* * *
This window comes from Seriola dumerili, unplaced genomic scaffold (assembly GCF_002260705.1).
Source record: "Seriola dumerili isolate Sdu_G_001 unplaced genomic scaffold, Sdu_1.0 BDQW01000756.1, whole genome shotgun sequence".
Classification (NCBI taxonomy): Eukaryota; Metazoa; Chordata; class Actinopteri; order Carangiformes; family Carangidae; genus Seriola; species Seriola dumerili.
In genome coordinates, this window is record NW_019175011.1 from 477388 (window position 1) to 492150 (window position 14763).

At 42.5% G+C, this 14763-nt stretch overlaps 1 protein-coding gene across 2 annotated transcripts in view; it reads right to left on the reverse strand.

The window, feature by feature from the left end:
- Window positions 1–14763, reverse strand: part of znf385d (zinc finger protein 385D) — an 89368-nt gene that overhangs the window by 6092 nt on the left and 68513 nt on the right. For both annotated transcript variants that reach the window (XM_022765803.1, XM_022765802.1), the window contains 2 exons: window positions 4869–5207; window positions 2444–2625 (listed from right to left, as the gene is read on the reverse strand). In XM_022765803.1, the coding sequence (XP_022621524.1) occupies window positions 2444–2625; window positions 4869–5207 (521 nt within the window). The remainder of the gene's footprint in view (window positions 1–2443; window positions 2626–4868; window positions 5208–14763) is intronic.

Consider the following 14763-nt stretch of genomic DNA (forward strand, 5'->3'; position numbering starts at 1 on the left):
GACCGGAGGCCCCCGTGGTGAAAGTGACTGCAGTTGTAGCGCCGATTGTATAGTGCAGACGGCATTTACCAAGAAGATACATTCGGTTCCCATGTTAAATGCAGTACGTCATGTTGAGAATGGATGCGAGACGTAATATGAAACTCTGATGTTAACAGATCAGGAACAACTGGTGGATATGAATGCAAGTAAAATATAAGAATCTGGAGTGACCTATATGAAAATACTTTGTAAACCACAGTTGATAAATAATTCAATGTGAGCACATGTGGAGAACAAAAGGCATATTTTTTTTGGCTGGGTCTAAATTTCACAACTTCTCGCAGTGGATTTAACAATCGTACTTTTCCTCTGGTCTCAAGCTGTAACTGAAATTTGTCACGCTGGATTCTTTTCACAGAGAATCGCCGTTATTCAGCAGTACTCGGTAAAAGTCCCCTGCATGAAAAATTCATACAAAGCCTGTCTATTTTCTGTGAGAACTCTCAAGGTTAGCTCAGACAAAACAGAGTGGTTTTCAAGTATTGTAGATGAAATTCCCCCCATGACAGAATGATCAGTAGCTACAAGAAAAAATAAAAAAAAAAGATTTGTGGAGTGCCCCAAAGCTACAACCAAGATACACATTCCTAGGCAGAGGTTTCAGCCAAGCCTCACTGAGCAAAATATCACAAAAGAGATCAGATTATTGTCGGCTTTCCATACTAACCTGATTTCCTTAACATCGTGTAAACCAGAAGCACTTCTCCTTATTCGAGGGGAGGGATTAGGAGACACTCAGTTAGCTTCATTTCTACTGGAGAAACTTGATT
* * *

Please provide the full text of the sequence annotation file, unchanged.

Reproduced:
This window comes from Seriola dumerili, unplaced genomic scaffold (assembly GCF_002260705.1).
Source record: "Seriola dumerili isolate Sdu_G_001 unplaced genomic scaffold, Sdu_1.0 BDQW01000756.1, whole genome shotgun sequence".
Classification (NCBI taxonomy): Eukaryota; Metazoa; Chordata; class Actinopteri; order Carangiformes; family Carangidae; genus Seriola; species Seriola dumerili.
In genome coordinates, this window is record NW_019175011.1 from 477388 (window position 1) to 492150 (window position 14763).

At 42.5% G+C, this 14763-nt stretch overlaps 1 protein-coding gene across 2 annotated transcripts in view; it reads right to left on the reverse strand.

The window, feature by feature from the left end:
- Window positions 1–14763, reverse strand: part of znf385d (zinc finger protein 385D) — an 89368-nt gene that overhangs the window by 6092 nt on the left and 68513 nt on the right. For both annotated transcript variants that reach the window (XM_022765803.1, XM_022765802.1), the window contains 2 exons: window positions 4869–5207; window positions 2444–2625 (listed from right to left, as the gene is read on the reverse strand). In XM_022765803.1, the coding sequence (XP_022621524.1) occupies window positions 2444–2625; window positions 4869–5207 (521 nt within the window). The remainder of the gene's footprint in view (window positions 1–2443; window positions 2626–4868; window positions 5208–14763) is intronic.

Consider the following 14763-nt stretch of genomic DNA (forward strand, 5'->3'; position numbering starts at 1 on the left):
GACCGGAGGCCCCCGTGGTGAAAGTGACTGCAGTTGTAGCGCCGATTGTATAGTGCAGACGGCATTTACCAAGAAGATACATTCGGTTCCCATGTTAAATGCAGTACGTCATGTTGAGAATGGATGCGAGACGTAATATGAAACTCTGATGTTAACAGATCAGGAACAACTGGTGGATATGAATGCAAGTAAAATATAAGAATCTGGAGTGACCTATATGAAAATACTTTGTAAACCACAGTTGATAAATAATTCAATGTGAGCACATGTGGAGAACAAAAGGCATATTTTTTTTGGCTGGGTCTAAATTTCACAACTTCTCGCAGTGGATTTAACAATCGTACTTTTCCTCTGGTCTCAAGCTGTAACTGAAATTTGTCACGCTGGATTCTTTTCACAGAGAATCGCCGTTATTCAGCAGTACTCGGTAAAAGTCCCCTGCATGAAAAATTCATACAAAGCCTGTCTATTTTCTGTGAGAACTCTCAAGGTTAGCTCAGACAAAACAGAGTGGTTTTCAAGTATTGTAGATGAAATTCCCCCCATGACAGAATGATCAGTAGCTACAAGAAAAAATAAAAAAAAAAGATTTGTGGAGTGCCCCAAAGCTACAACCAAGATACACATTCCTAGGCAGAGGTTTCAGCCAAGCCTCACTGAGCAAAATATCACAAAAGAGATCAGATTATTGTCGGCTTTCCATACTAACCTGATTTCCTTAACATCGTGTAAACCAGAAGCACTTCTCCTTATTCGAGGGGAGGGATTAGGAGACACTCAGTTAGCTTCATTTCTACTGGAGAAACTTGATT